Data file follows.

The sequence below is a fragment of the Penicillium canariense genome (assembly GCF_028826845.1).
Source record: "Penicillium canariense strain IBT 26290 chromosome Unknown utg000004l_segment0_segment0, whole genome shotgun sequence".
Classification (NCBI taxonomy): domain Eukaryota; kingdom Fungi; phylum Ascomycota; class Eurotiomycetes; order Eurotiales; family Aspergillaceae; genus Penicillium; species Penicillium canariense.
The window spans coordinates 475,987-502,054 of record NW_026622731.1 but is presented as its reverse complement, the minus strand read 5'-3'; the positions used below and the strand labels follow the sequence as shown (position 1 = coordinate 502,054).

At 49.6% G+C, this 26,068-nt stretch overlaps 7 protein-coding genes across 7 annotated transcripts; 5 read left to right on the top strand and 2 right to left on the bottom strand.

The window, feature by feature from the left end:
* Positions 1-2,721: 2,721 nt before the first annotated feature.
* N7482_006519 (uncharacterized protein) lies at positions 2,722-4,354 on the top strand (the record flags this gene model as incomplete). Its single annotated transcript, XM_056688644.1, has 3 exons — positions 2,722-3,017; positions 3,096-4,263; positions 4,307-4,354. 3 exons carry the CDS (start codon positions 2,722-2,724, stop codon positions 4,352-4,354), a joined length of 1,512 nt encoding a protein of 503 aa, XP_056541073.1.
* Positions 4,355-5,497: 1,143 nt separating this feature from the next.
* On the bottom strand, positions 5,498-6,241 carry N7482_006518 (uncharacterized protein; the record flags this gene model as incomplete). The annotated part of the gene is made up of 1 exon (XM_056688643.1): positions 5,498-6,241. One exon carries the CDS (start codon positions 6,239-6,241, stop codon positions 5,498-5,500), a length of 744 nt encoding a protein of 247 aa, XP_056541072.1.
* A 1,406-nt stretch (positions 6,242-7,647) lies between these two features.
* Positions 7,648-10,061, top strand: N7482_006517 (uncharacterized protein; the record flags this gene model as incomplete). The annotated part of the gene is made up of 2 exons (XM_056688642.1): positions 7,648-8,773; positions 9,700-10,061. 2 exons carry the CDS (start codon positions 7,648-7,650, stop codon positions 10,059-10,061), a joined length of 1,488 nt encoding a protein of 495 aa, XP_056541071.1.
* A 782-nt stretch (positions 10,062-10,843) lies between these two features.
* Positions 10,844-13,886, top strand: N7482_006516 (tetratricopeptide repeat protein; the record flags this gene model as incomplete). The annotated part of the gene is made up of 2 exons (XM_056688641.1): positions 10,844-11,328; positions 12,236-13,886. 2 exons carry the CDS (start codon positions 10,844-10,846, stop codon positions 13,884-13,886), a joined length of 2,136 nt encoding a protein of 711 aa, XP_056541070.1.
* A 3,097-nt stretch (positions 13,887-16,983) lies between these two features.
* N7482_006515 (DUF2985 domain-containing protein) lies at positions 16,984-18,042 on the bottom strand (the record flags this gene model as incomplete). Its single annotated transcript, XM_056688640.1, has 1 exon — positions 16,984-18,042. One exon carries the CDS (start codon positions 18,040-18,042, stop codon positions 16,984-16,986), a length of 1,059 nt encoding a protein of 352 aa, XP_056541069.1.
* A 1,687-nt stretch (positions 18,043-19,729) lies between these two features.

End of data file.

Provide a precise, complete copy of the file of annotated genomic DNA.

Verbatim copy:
The sequence below is a fragment of the Penicillium canariense genome (assembly GCF_028826845.1).
Source record: "Penicillium canariense strain IBT 26290 chromosome Unknown utg000004l_segment0_segment0, whole genome shotgun sequence".
Classification (NCBI taxonomy): domain Eukaryota; kingdom Fungi; phylum Ascomycota; class Eurotiomycetes; order Eurotiales; family Aspergillaceae; genus Penicillium; species Penicillium canariense.
The window spans coordinates 475,987-502,054 of record NW_026622731.1 but is presented as its reverse complement, the minus strand read 5'-3'; the positions used below and the strand labels follow the sequence as shown (position 1 = coordinate 502,054).

At 49.6% G+C, this 26,068-nt stretch overlaps 7 protein-coding genes across 7 annotated transcripts; 5 read left to right on the top strand and 2 right to left on the bottom strand.

The window, feature by feature from the left end:
* Positions 1-2,721: 2,721 nt before the first annotated feature.
* N7482_006519 (uncharacterized protein) lies at positions 2,722-4,354 on the top strand (the record flags this gene model as incomplete). Its single annotated transcript, XM_056688644.1, has 3 exons — positions 2,722-3,017; positions 3,096-4,263; positions 4,307-4,354. 3 exons carry the CDS (start codon positions 2,722-2,724, stop codon positions 4,352-4,354), a joined length of 1,512 nt encoding a protein of 503 aa, XP_056541073.1.
* Positions 4,355-5,497: 1,143 nt separating this feature from the next.
* On the bottom strand, positions 5,498-6,241 carry N7482_006518 (uncharacterized protein; the record flags this gene model as incomplete). The annotated part of the gene is made up of 1 exon (XM_056688643.1): positions 5,498-6,241. One exon carries the CDS (start codon positions 6,239-6,241, stop codon positions 5,498-5,500), a length of 744 nt encoding a protein of 247 aa, XP_056541072.1.
* A 1,406-nt stretch (positions 6,242-7,647) lies between these two features.
* Positions 7,648-10,061, top strand: N7482_006517 (uncharacterized protein; the record flags this gene model as incomplete). The annotated part of the gene is made up of 2 exons (XM_056688642.1): positions 7,648-8,773; positions 9,700-10,061. 2 exons carry the CDS (start codon positions 7,648-7,650, stop codon positions 10,059-10,061), a joined length of 1,488 nt encoding a protein of 495 aa, XP_056541071.1.
* A 782-nt stretch (positions 10,062-10,843) lies between these two features.
* Positions 10,844-13,886, top strand: N7482_006516 (tetratricopeptide repeat protein; the record flags this gene model as incomplete). The annotated part of the gene is made up of 2 exons (XM_056688641.1): positions 10,844-11,328; positions 12,236-13,886. 2 exons carry the CDS (start codon positions 10,844-10,846, stop codon positions 13,884-13,886), a joined length of 2,136 nt encoding a protein of 711 aa, XP_056541070.1.
* A 3,097-nt stretch (positions 13,887-16,983) lies between these two features.
* N7482_006515 (DUF2985 domain-containing protein) lies at positions 16,984-18,042 on the bottom strand (the record flags this gene model as incomplete). Its single annotated transcript, XM_056688640.1, has 1 exon — positions 16,984-18,042. One exon carries the CDS (start codon positions 18,040-18,042, stop codon positions 16,984-16,986), a length of 1,059 nt encoding a protein of 352 aa, XP_056541069.1.
* A 1,687-nt stretch (positions 18,043-19,729) lies between these two features.